Mariner Books, 400 pages, $15.95 (paperback) (c2014)
The Marshalsea. It should be the name of a seaside resort, not the name of the most infamous debtors’ prison in England. Based on a real place and real people, Antonia Hodgson has crafted a compelling and gruesome book set in the early 1700s.
Tom Hawkins could have been an English minister like his father. He could have led a righteous, pious, and respectable life somewhere in the Suffolk countryside. Instead, he throws away the figurative and literal riches bestowed upon him at birth: his educational opportunity at Oxford, his path to a religious sinecure, the possibility of a wife and chubby, rosy children who adore him.
Instead, he is a gambler and a drunk, and delights in the company of whores. For his libertine ways, he eventually finds himself heavily in debt. Forced to beg help from friends, Tom finally scrapes up enough to avoid being arrested. Then he is mugged, beaten, and then, lacking money, ignominiously tossed in the Marshalsea.
Tom’s one opportunity to avoid further degradation lies in being able to solve the murder of Captain John Roberts from within the prison. The captain was no better perhaps than Tom in his profligacy, but he had a wife and child who depended on him. After the captain’s death, his wife received an inheritance and was no longer required to reside in the prison. She has chosen to do so, however, to somehow discover who the murderer might be. She importunes Tom to help her. Furthermore, Tom’s great and dear friend, Charles, also begs him to discover the villain. Charles through his powerful sponsor can help Tom escape prison if the murderer is caught.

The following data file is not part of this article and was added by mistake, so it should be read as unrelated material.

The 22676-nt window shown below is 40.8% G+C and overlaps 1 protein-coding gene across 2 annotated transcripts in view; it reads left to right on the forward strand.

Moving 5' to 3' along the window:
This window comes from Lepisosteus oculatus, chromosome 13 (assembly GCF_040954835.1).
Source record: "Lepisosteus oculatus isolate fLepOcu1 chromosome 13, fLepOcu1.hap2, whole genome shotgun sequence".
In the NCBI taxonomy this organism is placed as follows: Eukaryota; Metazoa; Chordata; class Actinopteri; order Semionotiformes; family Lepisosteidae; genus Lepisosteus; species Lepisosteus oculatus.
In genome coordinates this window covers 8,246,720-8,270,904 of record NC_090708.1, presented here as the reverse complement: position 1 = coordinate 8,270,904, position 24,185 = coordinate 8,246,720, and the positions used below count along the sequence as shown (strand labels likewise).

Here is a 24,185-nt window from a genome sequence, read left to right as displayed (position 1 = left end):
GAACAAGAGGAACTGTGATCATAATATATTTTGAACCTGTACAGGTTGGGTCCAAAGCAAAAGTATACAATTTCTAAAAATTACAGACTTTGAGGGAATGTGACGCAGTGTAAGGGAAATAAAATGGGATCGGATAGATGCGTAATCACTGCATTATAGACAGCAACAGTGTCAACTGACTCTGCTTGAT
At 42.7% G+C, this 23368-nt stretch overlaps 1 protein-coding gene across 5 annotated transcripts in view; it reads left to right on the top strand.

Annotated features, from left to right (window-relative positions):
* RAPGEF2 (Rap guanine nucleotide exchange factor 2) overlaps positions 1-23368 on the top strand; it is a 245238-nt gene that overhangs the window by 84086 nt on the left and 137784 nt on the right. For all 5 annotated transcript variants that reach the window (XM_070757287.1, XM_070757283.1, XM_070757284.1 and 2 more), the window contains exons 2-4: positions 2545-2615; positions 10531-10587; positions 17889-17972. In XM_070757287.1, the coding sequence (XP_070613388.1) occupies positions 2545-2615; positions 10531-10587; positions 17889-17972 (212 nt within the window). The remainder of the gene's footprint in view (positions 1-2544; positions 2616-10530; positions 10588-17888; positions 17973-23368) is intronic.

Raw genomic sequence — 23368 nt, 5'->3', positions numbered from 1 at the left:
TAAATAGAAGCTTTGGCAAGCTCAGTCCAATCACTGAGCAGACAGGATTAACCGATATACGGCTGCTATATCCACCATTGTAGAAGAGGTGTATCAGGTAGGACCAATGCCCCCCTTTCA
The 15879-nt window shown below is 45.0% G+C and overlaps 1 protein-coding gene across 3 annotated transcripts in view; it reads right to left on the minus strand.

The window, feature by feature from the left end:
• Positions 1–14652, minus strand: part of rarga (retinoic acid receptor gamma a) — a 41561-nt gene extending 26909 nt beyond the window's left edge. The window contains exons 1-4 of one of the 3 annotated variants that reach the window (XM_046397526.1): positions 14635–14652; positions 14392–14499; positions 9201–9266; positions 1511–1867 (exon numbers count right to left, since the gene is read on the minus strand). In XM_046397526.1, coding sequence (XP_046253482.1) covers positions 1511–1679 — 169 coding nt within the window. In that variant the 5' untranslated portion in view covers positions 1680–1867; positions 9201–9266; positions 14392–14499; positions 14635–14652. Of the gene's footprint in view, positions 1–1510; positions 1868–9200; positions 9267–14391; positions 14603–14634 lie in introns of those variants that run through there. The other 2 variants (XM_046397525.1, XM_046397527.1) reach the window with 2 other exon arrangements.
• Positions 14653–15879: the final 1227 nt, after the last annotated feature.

There are many obstacles in the way of Tom’s investigation, not the least of which is Samuel Fleet, Tom’s bloodthirsty and vicious roommate. The capricious prison governor also has it in for Tom, that is, when he is not feeding him and encouraging him to dance with his dainty wife. Then, of course, it is in the murderer’s best interest not to be discovered. In the vile hell of Marshalsea, one hand slaps Tom down and another raises him up. And sometimes it is the same hand doing the raising and slapping. Will Tom survive the Marshalsea?
Antonia Hodgson has done an incredible amount of research to present her tale of woe. She vividly presents the stench and gloom of the Marshalsea. There are scenes depicted that are not for those of delicate mind. It is also a shocking reminder of the cruelties of class snobbery and the offhanded way in which humans have mistreated other humans.
Tom Hawkins is not the brightest bulb in the drawer. Why anyone would think Tom could successfully solve a murder is puzzling. But, knowing that there are a couple of sequels, we know he survived and went on to other adventures. (Sorry, should that have been a spoiler alert?)
“The Devil in the Marshalsea” is well written, well researched, and an eye-opener. It is a cautionary tale as well, should we ever be tempted to disparage people simply because they are poor and without power.